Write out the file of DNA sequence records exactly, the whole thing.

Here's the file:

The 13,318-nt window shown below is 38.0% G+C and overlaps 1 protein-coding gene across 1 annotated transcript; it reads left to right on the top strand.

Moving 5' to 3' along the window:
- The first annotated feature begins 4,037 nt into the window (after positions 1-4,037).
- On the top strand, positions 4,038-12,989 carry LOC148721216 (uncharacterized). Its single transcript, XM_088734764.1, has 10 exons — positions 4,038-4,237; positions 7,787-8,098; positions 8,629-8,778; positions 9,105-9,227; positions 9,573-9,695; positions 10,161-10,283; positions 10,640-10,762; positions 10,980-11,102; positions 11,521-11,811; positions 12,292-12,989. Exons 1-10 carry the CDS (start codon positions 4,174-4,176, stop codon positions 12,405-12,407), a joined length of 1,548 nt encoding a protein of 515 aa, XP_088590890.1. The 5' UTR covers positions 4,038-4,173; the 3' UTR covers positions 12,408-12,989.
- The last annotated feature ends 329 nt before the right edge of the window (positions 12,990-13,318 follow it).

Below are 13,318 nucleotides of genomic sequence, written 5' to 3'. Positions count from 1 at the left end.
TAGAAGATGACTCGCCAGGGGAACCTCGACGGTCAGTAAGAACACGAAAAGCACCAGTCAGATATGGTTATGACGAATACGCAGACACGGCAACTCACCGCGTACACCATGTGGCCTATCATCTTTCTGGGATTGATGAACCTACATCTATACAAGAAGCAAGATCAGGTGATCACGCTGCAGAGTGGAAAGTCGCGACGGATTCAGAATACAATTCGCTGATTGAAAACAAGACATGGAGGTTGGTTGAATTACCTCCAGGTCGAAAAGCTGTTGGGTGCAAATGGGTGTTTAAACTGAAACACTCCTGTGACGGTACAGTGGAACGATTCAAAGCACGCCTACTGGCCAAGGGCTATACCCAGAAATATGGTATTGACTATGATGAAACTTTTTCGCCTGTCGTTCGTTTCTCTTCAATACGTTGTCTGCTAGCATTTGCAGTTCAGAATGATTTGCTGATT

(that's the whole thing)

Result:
The 13,318-nt window shown below is 38.0% G+C and overlaps 1 protein-coding gene across 1 annotated transcript; it reads left to right on the top strand.

Moving 5' to 3' along the window:
- The first annotated feature begins 4,037 nt into the window (after positions 1-4,037).
- On the top strand, positions 4,038-12,989 carry LOC148721216 (uncharacterized). Its single transcript, XM_088734764.1, has 10 exons — positions 4,038-4,237; positions 7,787-8,098; positions 8,629-8,778; positions 9,105-9,227; positions 9,573-9,695; positions 10,161-10,283; positions 10,640-10,762; positions 10,980-11,102; positions 11,521-11,811; positions 12,292-12,989. Exons 1-10 carry the CDS (start codon positions 4,174-4,176, stop codon positions 12,405-12,407), a joined length of 1,548 nt encoding a protein of 515 aa, XP_088590890.1. The 5' UTR covers positions 4,038-4,173; the 3' UTR covers positions 12,408-12,989.
- The last annotated feature ends 329 nt before the right edge of the window (positions 12,990-13,318 follow it).

Below are 13,318 nucleotides of genomic sequence, written 5' to 3'. Positions count from 1 at the left end.
TAGAAGATGACTCGCCAGGGGAACCTCGACGGTCAGTAAGAACACGAAAAGCACCAGTCAGATATGGTTATGACGAATACGCAGACACGGCAACTCACCGCGTACACCATGTGGCCTATCATCTTTCTGGGATTGATGAACCTACATCTATACAAGAAGCAAGATCAGGTGATCACGCTGCAGAGTGGAAAGTCGCGACGGATTCAGAATACAATTCGCTGATTGAAAACAAGACATGGAGGTTGGTTGAATTACCTCCAGGTCGAAAAGCTGTTGGGTGCAAATGGGTGTTTAAACTGAAACACTCCTGTGACGGTACAGTGGAACGATTCAAAGCACGCCTACTGGCCAAGGGCTATACCCAGAAATATGGTATTGACTATGATGAAACTTTTTCGCCTGTCGTTCGTTTCTCTTCAATACGTTGTCTGCTAGCATTTGCAGTTCAGAATGATTTGCTGATT